ESMA has a full-time independent Chair to lead the organization, together with the Executive Director. The Chair is responsible for preparing the work of the Board of Supervisors and chairs both the meetings of the Board of Supervisors and the Managing Board. The Chair is responsible for the accountability of ESMA to the European Parliament, the EU Council, and to the EC. The Executive Director is responsible for preparing (p.267) the work of the Management Board, for implementing the annual work programme, and for managing staff matters.

The day-to-day work in ESMA will be mainly carried out by the Standing Committees established under ESMA that are normally chaired by senior national representatives and bring together the national experts with support from ESMA’s staff. Even in the area of CRAs where all the supervisory powers have been transferred to ESMA, the authority will have to rely heavily on the resources of its members. In fact, national competent authorities still have a key role in relation to CRAs. The national supervisors remain deeply involved in the decision‐making process within ESMA, acting as members of ESMA’s Board of Supervisors, and technical staff participate in internal ESMA panels or committees (Recital 6 of CRA Regulation II).

However, ESMA stills needs to be adequately staffed with its own personnel to ensure that it can discharge its new functions effectively. In this respect, the ESMA Regulation has set some transitional measures to facilitate those people working for ESMA at the end of 2010 to become ESMA’s staff (Article 77). In addition, according to the information published in its website, ESMA intends to increase its staff substantially in the near future. The target is to reach around 120 staff in total in 2014.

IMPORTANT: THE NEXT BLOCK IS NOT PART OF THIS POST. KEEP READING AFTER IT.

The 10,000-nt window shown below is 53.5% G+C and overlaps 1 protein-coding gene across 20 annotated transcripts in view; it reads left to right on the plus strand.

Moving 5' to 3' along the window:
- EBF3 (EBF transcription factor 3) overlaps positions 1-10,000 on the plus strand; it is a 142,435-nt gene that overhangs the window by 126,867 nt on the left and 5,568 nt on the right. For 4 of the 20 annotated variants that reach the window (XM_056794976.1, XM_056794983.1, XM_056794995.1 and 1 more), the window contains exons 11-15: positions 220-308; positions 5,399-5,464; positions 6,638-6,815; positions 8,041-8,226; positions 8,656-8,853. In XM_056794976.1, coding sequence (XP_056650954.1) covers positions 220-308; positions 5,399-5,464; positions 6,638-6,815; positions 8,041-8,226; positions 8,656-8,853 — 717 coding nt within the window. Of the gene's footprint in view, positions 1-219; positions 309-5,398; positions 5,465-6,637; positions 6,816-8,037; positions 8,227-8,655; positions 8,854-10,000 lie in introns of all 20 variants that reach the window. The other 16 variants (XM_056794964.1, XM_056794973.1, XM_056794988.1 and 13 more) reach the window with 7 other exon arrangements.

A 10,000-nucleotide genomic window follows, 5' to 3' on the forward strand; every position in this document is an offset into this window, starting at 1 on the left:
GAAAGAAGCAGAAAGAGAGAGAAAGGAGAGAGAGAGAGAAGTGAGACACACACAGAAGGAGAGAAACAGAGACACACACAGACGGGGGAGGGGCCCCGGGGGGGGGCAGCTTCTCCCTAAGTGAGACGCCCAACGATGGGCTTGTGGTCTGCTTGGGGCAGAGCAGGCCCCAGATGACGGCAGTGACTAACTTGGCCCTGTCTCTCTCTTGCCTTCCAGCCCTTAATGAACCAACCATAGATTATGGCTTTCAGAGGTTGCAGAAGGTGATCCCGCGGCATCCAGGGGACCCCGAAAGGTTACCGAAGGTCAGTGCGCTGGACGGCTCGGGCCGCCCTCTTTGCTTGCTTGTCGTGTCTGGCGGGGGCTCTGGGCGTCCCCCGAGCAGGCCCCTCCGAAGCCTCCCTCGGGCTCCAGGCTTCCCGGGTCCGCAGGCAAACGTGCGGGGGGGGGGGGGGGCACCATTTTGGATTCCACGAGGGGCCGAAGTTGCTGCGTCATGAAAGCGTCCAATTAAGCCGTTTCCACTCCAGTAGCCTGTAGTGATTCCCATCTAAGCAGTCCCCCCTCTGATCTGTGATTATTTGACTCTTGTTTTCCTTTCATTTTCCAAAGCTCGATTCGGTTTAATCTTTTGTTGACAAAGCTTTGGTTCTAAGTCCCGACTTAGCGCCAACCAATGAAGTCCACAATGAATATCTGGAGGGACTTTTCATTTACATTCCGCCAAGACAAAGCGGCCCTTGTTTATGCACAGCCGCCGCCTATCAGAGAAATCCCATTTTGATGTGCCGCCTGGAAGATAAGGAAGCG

The area of CRAs is specially relevant as ESMA will have direct supervisory powers over these entities: ‘it is anticipated that there will be 15 staff dedicated to the supervision of CRAs of which five are currently in place, nine of these will be temporary agents and six will be seconded national experts in 2011’.

ESMA’s staff conditions are regulated, according to Article 68 of ESMA Regulation, by the Staff Regulations, the Conditions of Employment of Other Servants of the European Communities. These rules and Article 70 of ESMA Regulation set the obligation of professional secrecy for ESMA’s staff. In addition, Article 32.1 of CRA Regulation insists on the obligation of professional secrecy that is further broadened to encompass other people besides ESMA’s staff:

The obligation of professional secrecy shall apply to ESMA, the competent authorities, and all persons who work or who have worked for ESMA, for the competent authorities or for any other person to whom ESMA has delegated tasks, including auditors and experts contracted by ESMA. Information covered by professional secrecy shall not be disclosed to another person or authority except where such disclosure is necessary for legal proceedings.